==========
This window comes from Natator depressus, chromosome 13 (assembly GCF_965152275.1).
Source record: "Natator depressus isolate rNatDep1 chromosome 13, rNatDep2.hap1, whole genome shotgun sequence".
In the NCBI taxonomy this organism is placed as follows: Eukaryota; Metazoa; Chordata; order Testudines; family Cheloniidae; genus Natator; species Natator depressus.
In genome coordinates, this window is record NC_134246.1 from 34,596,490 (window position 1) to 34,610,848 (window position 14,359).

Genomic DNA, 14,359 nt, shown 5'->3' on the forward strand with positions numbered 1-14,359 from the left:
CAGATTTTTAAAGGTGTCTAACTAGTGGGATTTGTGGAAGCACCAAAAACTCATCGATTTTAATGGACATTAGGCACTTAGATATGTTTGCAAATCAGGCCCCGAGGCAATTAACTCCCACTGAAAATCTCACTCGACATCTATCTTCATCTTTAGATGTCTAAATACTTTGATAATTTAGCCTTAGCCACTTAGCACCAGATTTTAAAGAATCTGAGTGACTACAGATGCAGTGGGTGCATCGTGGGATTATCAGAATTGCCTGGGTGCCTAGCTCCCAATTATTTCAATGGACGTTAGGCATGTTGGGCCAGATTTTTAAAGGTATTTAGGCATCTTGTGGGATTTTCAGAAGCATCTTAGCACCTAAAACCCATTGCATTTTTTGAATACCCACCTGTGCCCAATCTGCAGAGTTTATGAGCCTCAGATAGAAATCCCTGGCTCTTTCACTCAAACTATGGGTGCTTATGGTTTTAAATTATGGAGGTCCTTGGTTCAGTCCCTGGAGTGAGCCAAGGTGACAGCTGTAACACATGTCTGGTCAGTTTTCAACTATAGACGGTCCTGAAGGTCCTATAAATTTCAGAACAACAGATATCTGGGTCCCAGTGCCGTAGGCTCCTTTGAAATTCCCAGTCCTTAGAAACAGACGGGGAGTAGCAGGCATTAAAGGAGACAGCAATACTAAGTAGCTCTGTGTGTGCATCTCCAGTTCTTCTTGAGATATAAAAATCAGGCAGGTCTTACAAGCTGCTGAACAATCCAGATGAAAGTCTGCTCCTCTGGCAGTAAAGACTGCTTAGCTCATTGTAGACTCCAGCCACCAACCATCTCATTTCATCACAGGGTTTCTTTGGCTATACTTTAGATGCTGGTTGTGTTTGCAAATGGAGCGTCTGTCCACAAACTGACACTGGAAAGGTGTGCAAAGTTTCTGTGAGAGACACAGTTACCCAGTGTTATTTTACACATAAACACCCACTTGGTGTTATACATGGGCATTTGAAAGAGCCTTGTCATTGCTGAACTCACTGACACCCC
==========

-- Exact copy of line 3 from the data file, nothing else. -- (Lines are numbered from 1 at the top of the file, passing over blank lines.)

In the NCBI taxonomy this organism is placed as follows: Eukaryota; Metazoa; Chordata; order Testudines; family Cheloniidae; genus Natator; species Natator depressus.